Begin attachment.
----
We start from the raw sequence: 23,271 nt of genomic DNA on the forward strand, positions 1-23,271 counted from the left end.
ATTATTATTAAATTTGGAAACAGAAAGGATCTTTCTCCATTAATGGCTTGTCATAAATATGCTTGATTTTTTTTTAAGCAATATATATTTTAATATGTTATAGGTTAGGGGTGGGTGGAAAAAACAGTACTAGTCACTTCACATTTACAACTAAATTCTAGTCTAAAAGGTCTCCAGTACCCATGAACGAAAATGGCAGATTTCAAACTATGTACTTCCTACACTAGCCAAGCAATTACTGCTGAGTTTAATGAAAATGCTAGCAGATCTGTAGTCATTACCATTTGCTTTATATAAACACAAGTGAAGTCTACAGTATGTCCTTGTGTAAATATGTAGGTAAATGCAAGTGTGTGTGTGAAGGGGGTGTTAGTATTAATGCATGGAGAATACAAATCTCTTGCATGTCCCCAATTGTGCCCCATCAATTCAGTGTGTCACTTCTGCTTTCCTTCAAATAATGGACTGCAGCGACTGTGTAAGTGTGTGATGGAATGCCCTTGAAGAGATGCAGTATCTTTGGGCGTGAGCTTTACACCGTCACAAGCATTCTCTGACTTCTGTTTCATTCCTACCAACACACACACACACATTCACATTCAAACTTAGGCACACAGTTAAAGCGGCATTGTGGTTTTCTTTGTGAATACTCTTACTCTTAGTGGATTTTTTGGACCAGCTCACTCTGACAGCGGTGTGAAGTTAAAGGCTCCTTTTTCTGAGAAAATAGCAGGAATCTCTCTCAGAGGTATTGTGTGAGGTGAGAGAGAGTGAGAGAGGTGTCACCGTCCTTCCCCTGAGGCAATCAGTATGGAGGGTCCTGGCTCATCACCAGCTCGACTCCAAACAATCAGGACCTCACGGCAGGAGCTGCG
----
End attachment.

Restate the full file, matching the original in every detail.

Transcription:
We start from the raw sequence: 23,271 nt of genomic DNA on the forward strand, positions 1-23,271 counted from the left end.
ATTATTATTAAATTTGGAAACAGAAAGGATCTTTCTCCATTAATGGCTTGTCATAAATATGCTTGATTTTTTTTTAAGCAATATATATTTTAATATGTTATAGGTTAGGGGTGGGTGGAAAAAACAGTACTAGTCACTTCACATTTACAACTAAATTCTAGTCTAAAAGGTCTCCAGTACCCATGAACGAAAATGGCAGATTTCAAACTATGTACTTCCTACACTAGCCAAGCAATTACTGCTGAGTTTAATGAAAATGCTAGCAGATCTGTAGTCATTACCATTTGCTTTATATAAACACAAGTGAAGTCTACAGTATGTCCTTGTGTAAATATGTAGGTAAATGCAAGTGTGTGTGTGAAGGGGGTGTTAGTATTAATGCATGGAGAATACAAATCTCTTGCATGTCCCCAATTGTGCCCCATCAATTCAGTGTGTCACTTCTGCTTTCCTTCAAATAATGGACTGCAGCGACTGTGTAAGTGTGTGATGGAATGCCCTTGAAGAGATGCAGTATCTTTGGGCGTGAGCTTTACACCGTCACAAGCATTCTCTGACTTCTGTTTCATTCCTACCAACACACACACACACATTCACATTCAAACTTAGGCACACAGTTAAAGCGGCATTGTGGTTTTCTTTGTGAATACTCTTACTCTTAGTGGATTTTTTGGACCAGCTCACTCTGACAGCGGTGTGAAGTTAAAGGCTCCTTTTTCTGAGAAAATAGCAGGAATCTCTCTCAGAGGTATTGTGTGAGGTGAGAGAGAGTGAGAGAGGTGTCACCGTCCTTCCCCTGAGGCAATCAGTATGGAGGGTCCTGGCTCATCACCAGCTCGACTCCAAACAATCAGGACCTCACGGCAGGAGCTGCG